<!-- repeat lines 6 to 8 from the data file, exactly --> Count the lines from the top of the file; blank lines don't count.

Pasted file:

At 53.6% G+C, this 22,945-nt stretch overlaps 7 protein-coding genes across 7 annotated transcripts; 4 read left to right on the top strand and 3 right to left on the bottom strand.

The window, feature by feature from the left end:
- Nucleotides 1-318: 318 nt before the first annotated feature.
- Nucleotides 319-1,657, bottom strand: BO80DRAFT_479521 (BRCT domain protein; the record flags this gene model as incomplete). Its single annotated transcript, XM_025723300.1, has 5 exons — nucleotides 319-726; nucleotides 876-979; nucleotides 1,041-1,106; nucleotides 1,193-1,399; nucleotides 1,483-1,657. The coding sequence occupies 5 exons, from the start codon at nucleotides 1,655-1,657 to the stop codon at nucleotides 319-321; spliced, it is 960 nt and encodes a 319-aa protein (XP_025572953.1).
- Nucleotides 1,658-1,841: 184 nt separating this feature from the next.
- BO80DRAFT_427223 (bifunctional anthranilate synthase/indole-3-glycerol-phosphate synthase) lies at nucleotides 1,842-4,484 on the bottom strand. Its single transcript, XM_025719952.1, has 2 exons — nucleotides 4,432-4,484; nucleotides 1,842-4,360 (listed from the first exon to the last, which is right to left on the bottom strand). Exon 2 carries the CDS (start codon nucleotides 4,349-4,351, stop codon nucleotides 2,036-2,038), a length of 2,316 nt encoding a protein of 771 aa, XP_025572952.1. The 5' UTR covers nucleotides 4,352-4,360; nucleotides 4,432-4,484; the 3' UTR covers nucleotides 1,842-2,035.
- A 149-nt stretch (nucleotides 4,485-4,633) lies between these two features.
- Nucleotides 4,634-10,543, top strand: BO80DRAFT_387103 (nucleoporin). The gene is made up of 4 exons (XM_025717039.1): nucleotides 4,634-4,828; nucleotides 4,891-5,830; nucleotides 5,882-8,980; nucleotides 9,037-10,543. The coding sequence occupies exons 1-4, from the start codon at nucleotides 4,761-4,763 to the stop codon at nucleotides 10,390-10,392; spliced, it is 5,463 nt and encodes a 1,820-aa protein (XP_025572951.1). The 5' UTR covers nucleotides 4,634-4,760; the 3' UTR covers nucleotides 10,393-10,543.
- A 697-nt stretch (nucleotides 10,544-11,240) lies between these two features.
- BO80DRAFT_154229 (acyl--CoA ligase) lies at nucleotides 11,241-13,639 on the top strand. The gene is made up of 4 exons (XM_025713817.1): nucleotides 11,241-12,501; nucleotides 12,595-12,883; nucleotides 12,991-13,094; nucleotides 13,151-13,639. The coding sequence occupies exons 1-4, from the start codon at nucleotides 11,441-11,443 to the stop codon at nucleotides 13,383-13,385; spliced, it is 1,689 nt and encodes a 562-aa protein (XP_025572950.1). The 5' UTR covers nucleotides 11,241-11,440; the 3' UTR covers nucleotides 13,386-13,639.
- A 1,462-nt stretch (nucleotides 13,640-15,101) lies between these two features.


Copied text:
- BO80DRAFT_427223 (bifunctional anthranilate synthase/indole-3-glycerol-phosphate synthase) lies at nucleotides 1,842-4,484 on the bottom strand. Its single transcript, XM_025719952.1, has 2 exons — nucleotides 4,432-4,484; nucleotides 1,842-4,360 (listed from the first exon to the last, which is right to left on the bottom strand). Exon 2 carries the CDS (start codon nucleotides 4,349-4,351, stop codon nucleotides 2,036-2,038), a length of 2,316 nt encoding a protein of 771 aa, XP_025572952.1. The 5' UTR covers nucleotides 4,352-4,360; nucleotides 4,432-4,484; the 3' UTR covers nucleotides 1,842-2,035.
- A 149-nt stretch (nucleotides 4,485-4,633) lies between these two features.
- Nucleotides 4,634-10,543, top strand: BO80DRAFT_387103 (nucleoporin). The gene is made up of 4 exons (XM_025717039.1): nucleotides 4,634-4,828; nucleotides 4,891-5,830; nucleotides 5,882-8,980; nucleotides 9,037-10,543. The coding sequence occupies exons 1-4, from the start codon at nucleotides 4,761-4,763 to the stop codon at nucleotides 10,390-10,392; spliced, it is 5,463 nt and encodes a 1,820-aa protein (XP_025572951.1). The 5' UTR covers nucleotides 4,634-4,760; the 3' UTR covers nucleotides 10,393-10,543.